From January 1, 2019, all cars traveling on federal roads and bridges are required to have civil liability insurance, which is known as damages to third parties, otherwise, they will be subject to fines ranging from 2,000 to 4,100 pesos.
The provision arose from the reform of the Law of Roads, Bridges and Federal Motor Carrier, approved in April 2013, which establishes that all owners of motor vehicles must have civil liability insurance to cover the damages caused to third parties property or persons.
The obligation came into force on September 23, 2014, and initially the contracting of liability insurance would be a commitment of the owner of the car and verification of compliance would be by the Ministry of Public Security (SSPF), through the Federal Police.
At its start, the measure was applied for 2011 and later models, with a billing value of more than $186 thousand pesos; and as of January 2015, it was the vehicles from 2008 onwards; for 2016, the obligation was applied for 2005 and subsequent models; in 2017, from 2000 models and 2019 all cars must have this coverage.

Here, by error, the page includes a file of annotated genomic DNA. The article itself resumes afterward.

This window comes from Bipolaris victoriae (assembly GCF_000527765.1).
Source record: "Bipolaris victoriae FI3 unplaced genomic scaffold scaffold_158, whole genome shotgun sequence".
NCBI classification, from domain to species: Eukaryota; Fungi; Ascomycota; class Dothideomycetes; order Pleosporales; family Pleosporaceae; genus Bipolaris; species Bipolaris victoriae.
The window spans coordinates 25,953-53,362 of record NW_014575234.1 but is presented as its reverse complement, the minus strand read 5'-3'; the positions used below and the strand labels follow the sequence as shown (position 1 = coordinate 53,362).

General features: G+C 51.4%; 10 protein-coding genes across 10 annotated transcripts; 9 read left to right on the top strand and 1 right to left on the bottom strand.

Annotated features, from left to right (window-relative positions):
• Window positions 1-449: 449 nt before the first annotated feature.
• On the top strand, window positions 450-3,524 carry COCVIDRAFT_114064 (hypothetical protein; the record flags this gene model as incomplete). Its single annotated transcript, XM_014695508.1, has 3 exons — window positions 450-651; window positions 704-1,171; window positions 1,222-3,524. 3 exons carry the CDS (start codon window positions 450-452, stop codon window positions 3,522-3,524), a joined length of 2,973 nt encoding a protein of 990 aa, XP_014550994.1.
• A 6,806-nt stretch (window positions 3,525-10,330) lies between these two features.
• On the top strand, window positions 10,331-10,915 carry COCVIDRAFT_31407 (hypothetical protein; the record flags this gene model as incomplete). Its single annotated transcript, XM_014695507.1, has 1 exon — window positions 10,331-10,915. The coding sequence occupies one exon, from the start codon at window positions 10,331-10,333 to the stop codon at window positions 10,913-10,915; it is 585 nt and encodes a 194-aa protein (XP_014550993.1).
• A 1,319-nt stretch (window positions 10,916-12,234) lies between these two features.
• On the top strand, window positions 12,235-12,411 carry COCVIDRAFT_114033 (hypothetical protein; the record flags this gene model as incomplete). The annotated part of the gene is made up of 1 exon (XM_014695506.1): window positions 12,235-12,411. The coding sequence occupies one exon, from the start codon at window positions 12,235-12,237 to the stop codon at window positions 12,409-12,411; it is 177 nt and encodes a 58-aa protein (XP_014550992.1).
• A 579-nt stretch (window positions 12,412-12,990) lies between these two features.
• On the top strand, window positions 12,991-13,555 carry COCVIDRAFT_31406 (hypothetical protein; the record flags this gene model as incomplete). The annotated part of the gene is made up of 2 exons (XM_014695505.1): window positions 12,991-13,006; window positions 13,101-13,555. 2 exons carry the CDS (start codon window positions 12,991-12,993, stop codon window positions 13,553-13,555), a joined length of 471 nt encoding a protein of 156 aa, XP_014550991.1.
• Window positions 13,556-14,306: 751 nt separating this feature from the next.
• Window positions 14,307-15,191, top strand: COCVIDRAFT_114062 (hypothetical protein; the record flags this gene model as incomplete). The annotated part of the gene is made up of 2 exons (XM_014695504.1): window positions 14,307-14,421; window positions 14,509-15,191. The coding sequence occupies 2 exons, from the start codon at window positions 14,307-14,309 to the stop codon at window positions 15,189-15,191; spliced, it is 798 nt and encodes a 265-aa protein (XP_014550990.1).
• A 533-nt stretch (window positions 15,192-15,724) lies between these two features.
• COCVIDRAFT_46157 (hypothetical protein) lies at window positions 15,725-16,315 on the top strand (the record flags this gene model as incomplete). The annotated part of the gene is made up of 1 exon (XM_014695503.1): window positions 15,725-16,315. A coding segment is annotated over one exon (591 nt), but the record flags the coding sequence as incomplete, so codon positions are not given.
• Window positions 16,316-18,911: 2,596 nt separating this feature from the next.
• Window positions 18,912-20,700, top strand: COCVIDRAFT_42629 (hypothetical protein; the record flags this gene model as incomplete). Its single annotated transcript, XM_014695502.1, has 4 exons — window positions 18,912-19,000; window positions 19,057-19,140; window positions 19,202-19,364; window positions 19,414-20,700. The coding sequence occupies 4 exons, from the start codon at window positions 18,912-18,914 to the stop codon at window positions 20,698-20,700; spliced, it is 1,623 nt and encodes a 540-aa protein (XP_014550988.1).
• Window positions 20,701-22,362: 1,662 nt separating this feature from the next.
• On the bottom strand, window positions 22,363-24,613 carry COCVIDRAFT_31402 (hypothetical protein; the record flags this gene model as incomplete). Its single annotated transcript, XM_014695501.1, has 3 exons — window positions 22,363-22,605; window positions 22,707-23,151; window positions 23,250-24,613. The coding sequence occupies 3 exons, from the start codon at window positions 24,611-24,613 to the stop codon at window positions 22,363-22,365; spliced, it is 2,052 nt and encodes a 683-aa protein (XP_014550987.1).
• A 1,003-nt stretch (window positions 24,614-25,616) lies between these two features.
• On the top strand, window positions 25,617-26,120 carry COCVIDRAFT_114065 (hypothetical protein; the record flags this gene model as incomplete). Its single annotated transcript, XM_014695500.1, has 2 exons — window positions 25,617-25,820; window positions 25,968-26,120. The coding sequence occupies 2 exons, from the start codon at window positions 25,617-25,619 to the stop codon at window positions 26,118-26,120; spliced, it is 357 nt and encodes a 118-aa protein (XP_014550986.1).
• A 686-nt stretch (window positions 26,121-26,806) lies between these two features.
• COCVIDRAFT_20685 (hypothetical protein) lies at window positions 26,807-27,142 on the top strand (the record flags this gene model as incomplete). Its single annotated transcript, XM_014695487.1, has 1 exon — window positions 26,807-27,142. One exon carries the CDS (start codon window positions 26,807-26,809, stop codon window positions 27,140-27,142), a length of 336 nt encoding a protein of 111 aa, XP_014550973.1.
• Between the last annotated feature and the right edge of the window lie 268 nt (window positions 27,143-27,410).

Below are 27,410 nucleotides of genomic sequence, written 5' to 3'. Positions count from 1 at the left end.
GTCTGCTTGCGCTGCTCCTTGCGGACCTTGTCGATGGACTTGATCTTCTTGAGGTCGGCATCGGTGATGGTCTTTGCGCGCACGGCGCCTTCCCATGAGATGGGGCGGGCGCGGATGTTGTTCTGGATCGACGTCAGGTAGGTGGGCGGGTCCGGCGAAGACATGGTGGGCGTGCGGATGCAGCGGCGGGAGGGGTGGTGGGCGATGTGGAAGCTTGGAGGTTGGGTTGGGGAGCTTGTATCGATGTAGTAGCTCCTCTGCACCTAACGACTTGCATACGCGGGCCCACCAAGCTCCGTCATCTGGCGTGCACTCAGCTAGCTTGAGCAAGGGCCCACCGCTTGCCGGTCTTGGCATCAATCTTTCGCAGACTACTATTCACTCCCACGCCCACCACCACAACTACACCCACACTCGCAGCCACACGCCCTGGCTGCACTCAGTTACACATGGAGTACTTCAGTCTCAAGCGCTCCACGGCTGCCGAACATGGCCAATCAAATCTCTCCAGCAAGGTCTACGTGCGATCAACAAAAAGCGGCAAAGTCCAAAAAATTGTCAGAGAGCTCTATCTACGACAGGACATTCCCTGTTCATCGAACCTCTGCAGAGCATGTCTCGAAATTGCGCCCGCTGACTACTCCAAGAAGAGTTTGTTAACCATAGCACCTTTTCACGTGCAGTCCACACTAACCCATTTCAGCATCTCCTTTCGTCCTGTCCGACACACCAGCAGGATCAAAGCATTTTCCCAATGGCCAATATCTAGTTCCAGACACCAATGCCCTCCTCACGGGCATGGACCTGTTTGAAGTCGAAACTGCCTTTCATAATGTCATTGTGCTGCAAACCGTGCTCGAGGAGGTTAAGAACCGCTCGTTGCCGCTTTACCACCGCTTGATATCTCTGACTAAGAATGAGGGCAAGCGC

The measure aims to protect victims of traffic accidents, which are the second cause of death in Mexico for the population between 5 and 34 years old, according to figures from the Mexican Association of Insurance Institutions (AMIS).
On average, every day there are a thousand road accidents that leave 44 dead and 369 injured; thus, at the national level, 15,886 fatalities and 134,815 injured are reported annually.
According to Quálitas, the legislation establishes that compulsory insurance for driving on federal highways must have a minimum insured amount of $100,000 pesos for people and $50,000 for the property.
In the market, this type of insurance starts at $700 pesos a year.
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